``````def test_visitor_exponentiation():
ast = {
'type': 'exponentiation',
'left': {
'type': 'integer',
'value': 2
},
'right': {
'type': 'integer',
'value': 3
},
'operator': {
'type': 'literal',
'value': '^'
}
}

v = cvis.CalcVisitor()
assert v.visit(ast) == (8, 'integer')
``````

And the change to the `CalcVisitor` class should be very easy as we need to simply process a new type of node.

### Solution¶

The lexer can process the exponentiation operator `^` out of the box as a `LITERAL` token, so no changes to the code are needed.

The test `test_parse_exponentiation` can be passed adding a `PowerNode` class.

Note: After I wrote and committed the solution I realised that the class called `PowerNode` should have been called `ExponentiationNode`, the former being a leftover of a previous incorrect nomenclature. I will eventually fix it in one of the refactoring steps, trying to convert a mistake into a good example of TDD.

``````class PowerNode(BinaryNode):
node_type = 'exponentiation'
``````

and a method `parse_exponentiation` to the parser

``````    def parse_exponentiation(self):
left = self.parse_factor()

next_token = self.lexer.peek_token()

if next_token.type == clex.LITERAL and next_token.value == '^':
operator = self._parse_symbol()
right = self.parse_exponentiation()

return PowerNode(left, operator, right)

return left
``````

This allows the parser to explicitly parse the exponentiation operation, but when the operation is mixed with others the parser doesn't know how to deal with it, as `parse_exponentiation` is not called by any other method.

To pass the `test_parse_exponentiation_with_other_operators` test we need to change the method `parse_term` and call `parse_exponentiation` instead of `parse_factor`

``````    def parse_term(self):
left = self.parse_exponentiation()

next_token = self.lexer.peek_token()

while next_token.type == clex.LITERAL\
and next_token.value in ['*', '/']:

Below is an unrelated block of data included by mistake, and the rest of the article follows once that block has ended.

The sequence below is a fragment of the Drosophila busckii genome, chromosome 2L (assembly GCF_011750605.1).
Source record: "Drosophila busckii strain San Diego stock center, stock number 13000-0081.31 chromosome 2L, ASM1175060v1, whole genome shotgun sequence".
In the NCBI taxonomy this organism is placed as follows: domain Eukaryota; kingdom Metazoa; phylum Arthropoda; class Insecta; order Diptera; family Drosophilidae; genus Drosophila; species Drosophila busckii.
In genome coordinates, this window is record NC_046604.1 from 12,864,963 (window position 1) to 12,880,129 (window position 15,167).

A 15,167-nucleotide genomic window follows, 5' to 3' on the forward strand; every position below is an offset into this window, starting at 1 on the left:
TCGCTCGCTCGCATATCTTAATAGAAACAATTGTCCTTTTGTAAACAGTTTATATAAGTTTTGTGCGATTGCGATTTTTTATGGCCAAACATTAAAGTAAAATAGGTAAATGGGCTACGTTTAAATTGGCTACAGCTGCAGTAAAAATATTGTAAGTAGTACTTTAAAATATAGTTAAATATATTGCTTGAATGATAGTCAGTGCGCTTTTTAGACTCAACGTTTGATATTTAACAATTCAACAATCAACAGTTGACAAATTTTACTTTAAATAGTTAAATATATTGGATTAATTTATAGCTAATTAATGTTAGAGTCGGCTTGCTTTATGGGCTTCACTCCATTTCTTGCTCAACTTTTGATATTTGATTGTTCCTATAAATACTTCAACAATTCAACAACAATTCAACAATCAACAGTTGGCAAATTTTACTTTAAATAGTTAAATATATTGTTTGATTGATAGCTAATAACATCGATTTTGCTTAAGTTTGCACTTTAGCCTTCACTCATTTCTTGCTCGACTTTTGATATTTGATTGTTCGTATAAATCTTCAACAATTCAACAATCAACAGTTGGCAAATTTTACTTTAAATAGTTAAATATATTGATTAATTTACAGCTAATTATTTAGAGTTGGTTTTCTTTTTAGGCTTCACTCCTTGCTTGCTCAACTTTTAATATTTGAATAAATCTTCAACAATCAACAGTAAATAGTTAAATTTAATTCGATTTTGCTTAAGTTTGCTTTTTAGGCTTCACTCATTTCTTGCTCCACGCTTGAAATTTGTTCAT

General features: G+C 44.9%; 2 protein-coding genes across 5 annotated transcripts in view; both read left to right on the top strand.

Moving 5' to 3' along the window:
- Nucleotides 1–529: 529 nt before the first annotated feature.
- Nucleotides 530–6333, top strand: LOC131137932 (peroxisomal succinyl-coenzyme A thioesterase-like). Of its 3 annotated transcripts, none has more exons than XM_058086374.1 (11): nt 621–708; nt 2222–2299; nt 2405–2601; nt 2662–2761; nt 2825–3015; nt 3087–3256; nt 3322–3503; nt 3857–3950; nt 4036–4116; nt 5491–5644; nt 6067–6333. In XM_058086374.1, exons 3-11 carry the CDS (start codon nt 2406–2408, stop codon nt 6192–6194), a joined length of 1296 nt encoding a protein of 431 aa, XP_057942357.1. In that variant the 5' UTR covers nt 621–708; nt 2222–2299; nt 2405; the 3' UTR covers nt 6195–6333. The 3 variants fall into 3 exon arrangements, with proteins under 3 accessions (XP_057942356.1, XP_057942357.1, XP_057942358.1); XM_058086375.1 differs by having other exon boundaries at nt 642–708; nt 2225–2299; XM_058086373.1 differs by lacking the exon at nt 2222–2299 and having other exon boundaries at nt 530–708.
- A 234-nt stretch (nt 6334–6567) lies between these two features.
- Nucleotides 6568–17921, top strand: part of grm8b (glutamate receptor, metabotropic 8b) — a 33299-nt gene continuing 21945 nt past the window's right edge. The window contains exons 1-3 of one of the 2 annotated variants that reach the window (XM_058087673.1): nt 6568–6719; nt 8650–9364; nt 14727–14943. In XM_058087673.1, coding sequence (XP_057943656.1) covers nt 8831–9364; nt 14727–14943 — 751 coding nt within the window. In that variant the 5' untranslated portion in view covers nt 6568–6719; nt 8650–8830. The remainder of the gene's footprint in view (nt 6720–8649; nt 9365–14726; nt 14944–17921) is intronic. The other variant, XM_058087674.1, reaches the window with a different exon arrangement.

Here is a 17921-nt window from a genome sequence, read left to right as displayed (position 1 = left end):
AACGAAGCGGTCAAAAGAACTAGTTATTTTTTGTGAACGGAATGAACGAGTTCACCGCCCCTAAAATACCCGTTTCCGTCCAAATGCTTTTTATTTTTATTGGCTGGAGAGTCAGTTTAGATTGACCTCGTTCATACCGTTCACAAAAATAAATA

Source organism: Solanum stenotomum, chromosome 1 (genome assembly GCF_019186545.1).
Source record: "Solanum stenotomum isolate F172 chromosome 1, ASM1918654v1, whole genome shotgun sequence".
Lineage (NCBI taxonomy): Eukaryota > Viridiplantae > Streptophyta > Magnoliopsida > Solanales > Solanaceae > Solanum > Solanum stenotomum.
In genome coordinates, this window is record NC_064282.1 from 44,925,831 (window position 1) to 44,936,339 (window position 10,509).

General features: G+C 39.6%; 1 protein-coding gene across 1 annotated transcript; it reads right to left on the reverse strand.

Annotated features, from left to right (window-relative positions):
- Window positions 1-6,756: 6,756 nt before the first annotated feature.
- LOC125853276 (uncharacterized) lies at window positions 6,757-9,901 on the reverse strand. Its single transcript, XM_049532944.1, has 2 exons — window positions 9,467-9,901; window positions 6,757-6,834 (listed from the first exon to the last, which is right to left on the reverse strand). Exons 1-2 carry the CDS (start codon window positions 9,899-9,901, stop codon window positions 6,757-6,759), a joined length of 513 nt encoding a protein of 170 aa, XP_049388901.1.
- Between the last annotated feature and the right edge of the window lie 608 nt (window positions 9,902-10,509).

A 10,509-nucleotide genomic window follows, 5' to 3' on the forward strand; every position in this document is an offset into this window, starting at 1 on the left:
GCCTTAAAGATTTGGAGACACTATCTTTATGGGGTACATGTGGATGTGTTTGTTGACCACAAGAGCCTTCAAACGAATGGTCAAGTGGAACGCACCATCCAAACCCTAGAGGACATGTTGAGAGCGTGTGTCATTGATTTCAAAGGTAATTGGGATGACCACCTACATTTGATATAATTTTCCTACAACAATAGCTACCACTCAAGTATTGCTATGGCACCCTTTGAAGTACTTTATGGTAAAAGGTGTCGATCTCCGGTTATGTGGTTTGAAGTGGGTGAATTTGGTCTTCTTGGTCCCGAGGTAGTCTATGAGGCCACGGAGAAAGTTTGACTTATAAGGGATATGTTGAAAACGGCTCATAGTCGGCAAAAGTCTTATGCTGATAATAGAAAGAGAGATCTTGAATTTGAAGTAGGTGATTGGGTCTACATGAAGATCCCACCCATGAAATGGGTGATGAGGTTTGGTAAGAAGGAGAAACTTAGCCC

operator = self._parse_symbol()
right = self.parse_exponentiation()

left = BinaryNode(left, operator, right)
``````

the full code of the `CalcParser` class is now

``````class CalcParser:

def __init__(self):
self.lexer = clex.CalcLexer()

def _parse_symbol(self):
t = self.lexer.get_token()
return LiteralNode(t.value)

def parse_integer(self):
t = self.lexer.get_token()
return IntegerNode(t.value)

def _parse_variable(self):
t = self.lexer.get_token()
return VariableNode(t.value)

def parse_factor(self):
next_token = self.lexer.peek_token()

if next_token.type == clex.LITERAL and next_token.value in ['-', '+']:
operator = self._parse_symbol()
factor = self.parse_factor()
return UnaryNode(operator, factor)

if next_token.type == clex.LITERAL and next_token.value == '(':
expression = self.parse_expression()
return expression

if next_token.type == clex.NAME:
t = self.lexer.get_token()
return VariableNode(t.value)

return self.parse_integer()

def parse_exponentiation(self):
left = self.parse_factor()

next_token = self.lexer.peek_token()

if next_token.type == clex.LITERAL and next_token.value == '^':
operator = self._parse_symbol()
right = self.parse_exponentiation()

return PowerNode(left, operator, right)

return left

def parse_term(self):
left = self.parse_exponentiation()

next_token = self.lexer.peek_token()

while next_token.type == clex.LITERAL\
and next_token.value in ['*', '/']:
operator = self._parse_symbol()
right = self.parse_exponentiation()

left = BinaryNode(left, operator, right)

next_token = self.lexer.peek_token()

return left

def parse_expression(self):
left = self.parse_term()

next_token = self.lexer.peek_token()

while next_token.type == clex.LITERAL\
and next_token.value in ['+', '-']:
operator = self._parse_symbol()
right = self.parse_term()

left = BinaryNode(left, operator, right)

next_token = self.lexer.peek_token()

return left

def parse_assignment(self):
variable = self._parse_variable()
value = self.parse_expression()

return AssignmentNode(variable, value)

def parse_line(self):
try:
self.lexer.stash()
return self.parse_assignment()
except clex.TokenError:
self.lexer.pop()
return self.parse_expression()
``````

The given test `test_visitor_exponentiation` requires the `CalcVisitor` to parse nodes of type `exponentiation`. The code required to do this is

``````        if node['type'] == 'exponentiation':
lvalue, ltype = self.visit(node['left'])
rvalue, rtype = self.visit(node['right'])